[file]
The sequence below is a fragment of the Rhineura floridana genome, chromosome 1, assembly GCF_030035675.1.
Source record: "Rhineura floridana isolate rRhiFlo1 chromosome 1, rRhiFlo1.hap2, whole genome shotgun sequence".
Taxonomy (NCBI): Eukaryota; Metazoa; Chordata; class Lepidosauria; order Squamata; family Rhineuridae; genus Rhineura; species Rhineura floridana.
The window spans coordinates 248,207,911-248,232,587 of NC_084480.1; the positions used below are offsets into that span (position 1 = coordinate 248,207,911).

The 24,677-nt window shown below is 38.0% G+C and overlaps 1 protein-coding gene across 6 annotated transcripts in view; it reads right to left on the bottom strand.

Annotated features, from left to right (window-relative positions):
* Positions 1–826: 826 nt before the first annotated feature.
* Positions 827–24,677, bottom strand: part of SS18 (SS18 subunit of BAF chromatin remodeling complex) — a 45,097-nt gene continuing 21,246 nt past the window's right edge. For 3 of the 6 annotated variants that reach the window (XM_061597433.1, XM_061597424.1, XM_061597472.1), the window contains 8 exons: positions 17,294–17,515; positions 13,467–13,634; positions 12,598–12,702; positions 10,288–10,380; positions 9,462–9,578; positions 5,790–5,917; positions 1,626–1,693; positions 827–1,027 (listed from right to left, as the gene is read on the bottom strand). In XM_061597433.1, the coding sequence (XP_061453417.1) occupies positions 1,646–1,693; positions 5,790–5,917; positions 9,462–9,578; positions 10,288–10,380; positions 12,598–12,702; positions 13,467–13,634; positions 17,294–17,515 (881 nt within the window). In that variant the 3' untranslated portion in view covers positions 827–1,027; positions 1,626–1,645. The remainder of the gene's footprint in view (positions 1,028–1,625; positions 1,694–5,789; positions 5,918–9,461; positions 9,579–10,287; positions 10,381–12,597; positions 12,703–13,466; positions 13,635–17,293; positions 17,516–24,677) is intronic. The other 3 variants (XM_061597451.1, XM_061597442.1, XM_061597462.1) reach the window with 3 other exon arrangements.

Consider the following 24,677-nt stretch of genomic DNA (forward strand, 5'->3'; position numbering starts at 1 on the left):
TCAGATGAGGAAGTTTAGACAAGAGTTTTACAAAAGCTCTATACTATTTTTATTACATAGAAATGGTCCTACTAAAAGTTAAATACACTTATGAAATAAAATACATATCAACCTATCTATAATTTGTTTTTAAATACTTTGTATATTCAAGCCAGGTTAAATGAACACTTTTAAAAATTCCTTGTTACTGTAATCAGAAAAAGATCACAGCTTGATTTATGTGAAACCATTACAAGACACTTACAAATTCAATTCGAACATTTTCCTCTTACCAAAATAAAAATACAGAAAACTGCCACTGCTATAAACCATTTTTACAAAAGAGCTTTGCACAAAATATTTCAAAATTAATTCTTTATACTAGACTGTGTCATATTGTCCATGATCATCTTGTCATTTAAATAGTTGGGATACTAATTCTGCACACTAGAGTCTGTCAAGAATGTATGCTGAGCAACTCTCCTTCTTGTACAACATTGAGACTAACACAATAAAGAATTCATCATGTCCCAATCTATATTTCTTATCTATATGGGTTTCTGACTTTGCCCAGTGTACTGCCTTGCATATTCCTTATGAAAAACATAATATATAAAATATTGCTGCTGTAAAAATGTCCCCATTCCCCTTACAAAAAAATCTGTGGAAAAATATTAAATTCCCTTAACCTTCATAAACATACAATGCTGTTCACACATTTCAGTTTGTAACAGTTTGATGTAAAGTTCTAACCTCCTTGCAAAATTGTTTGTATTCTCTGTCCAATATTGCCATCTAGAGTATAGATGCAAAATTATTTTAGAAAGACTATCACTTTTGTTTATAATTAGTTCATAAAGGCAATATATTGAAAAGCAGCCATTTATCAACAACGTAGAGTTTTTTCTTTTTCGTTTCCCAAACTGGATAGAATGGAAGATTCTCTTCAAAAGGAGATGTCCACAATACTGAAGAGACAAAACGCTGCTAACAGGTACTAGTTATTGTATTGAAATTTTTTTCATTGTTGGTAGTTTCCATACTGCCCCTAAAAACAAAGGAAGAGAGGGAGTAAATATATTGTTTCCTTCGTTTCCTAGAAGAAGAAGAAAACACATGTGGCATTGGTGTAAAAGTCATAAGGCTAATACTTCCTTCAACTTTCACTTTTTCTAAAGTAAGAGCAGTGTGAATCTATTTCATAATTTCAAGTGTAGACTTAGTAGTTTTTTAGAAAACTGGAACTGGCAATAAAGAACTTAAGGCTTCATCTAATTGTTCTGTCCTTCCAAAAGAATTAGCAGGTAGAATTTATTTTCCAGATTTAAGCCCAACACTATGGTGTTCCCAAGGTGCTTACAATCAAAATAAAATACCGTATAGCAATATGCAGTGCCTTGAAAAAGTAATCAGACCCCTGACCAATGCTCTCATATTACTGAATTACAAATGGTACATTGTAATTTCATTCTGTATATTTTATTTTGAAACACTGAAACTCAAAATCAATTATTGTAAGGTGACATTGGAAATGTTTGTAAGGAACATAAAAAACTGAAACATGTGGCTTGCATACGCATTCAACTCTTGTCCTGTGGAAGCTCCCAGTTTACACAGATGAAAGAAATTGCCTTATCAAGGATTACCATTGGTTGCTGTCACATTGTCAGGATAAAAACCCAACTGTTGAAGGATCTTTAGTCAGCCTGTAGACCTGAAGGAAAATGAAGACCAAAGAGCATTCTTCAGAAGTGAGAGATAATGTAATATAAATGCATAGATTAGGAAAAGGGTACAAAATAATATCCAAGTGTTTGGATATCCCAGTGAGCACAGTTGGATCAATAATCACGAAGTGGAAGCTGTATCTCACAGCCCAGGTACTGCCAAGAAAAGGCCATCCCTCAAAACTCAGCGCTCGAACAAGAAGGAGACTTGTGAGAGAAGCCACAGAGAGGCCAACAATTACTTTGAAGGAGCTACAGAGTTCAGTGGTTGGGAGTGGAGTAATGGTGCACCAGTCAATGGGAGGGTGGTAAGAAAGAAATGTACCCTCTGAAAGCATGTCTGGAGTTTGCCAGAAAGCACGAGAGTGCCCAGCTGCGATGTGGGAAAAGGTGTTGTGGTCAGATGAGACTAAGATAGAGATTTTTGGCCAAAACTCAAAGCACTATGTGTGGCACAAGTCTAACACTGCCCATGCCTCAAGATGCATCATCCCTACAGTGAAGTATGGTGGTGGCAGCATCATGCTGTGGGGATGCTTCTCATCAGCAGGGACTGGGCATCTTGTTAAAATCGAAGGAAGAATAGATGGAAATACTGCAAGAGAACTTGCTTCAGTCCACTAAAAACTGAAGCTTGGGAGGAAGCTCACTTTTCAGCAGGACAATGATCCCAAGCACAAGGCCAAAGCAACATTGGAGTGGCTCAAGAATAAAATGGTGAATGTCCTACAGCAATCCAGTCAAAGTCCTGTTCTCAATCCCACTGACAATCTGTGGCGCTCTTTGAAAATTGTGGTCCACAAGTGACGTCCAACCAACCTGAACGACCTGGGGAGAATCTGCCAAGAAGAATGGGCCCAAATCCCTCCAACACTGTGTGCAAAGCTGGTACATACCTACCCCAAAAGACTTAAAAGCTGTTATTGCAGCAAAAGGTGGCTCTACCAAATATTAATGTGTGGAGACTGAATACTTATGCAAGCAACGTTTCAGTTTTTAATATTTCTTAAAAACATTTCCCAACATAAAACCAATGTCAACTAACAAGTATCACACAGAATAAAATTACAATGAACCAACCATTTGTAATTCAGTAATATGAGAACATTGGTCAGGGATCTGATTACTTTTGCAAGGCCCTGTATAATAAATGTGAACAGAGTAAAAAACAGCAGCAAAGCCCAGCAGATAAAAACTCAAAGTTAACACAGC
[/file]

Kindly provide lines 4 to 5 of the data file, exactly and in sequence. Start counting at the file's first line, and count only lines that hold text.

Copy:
The window spans coordinates 248,207,911-248,232,587 of NC_084480.1; the positions used below are offsets into that span (position 1 = coordinate 248,207,911).

The 24,677-nt window shown below is 38.0% G+C and overlaps 1 protein-coding gene across 6 annotated transcripts in view; it reads right to left on the bottom strand.